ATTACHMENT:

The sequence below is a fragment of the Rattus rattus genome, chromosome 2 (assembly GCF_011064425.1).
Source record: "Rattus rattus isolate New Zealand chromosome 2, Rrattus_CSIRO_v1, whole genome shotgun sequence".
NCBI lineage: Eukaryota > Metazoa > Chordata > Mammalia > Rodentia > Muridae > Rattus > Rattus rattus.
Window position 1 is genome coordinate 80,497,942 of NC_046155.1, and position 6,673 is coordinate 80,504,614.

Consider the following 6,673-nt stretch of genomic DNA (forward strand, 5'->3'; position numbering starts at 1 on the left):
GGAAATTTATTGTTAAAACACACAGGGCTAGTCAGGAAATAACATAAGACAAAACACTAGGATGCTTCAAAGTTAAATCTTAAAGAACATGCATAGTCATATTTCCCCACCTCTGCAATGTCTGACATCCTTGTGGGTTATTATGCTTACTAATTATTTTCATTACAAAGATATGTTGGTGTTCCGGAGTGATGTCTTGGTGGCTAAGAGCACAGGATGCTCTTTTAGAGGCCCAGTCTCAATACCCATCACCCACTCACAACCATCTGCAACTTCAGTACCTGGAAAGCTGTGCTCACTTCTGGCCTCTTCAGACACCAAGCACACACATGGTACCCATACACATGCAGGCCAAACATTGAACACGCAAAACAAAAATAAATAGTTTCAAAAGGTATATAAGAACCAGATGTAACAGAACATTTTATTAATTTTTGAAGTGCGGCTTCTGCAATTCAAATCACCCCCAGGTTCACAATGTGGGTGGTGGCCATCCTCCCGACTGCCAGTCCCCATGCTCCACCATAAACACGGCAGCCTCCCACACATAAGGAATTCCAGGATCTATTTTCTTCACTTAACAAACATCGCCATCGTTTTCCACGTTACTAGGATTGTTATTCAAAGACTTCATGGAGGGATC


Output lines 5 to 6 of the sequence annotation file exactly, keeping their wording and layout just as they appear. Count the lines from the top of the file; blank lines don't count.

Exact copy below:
Consider the following 6,673-nt stretch of genomic DNA (forward strand, 5'->3'; position numbering starts at 1 on the left):
GGAAATTTATTGTTAAAACACACAGGGCTAGTCAGGAAATAACATAAGACAAAACACTAGGATGCTTCAAAGTTAAATCTTAAAGAACATGCATAGTCATATTTCCCCACCTCTGCAATGTCTGACATCCTTGTGGGTTATTATGCTTACTAATTATTTTCATTACAAAGATATGTTGGTGTTCCGGAGTGATGTCTTGGTGGCTAAGAGCACAGGATGCTCTTTTAGAGGCCCAGTCTCAATACCCATCACCCACTCACAACCATCTGCAACTTCAGTACCTGGAAAGCTGTGCTCACTTCTGGCCTCTTCAGACACCAAGCACACACATGGTACCCATACACATGCAGGCCAAACATTGAACACGCAAAACAAAAATAAATAGTTTCAAAAGGTATATAAGAACCAGATGTAACAGAACATTTTATTAATTTTTGAAGTGCGGCTTCTGCAATTCAAATCACCCCCAGGTTCACAATGTGGGTGGTGGCCATCCTCCCGACTGCCAGTCCCCATGCTCCACCATAAACACGGCAGCCTCCCACACATAAGGAATTCCAGGATCTATTTTCTTCACTTAACAAACATCGCCATCGTTTTCCACGTTACTAGGATTGTTATTCAAAGACTTCATGGAGGGATC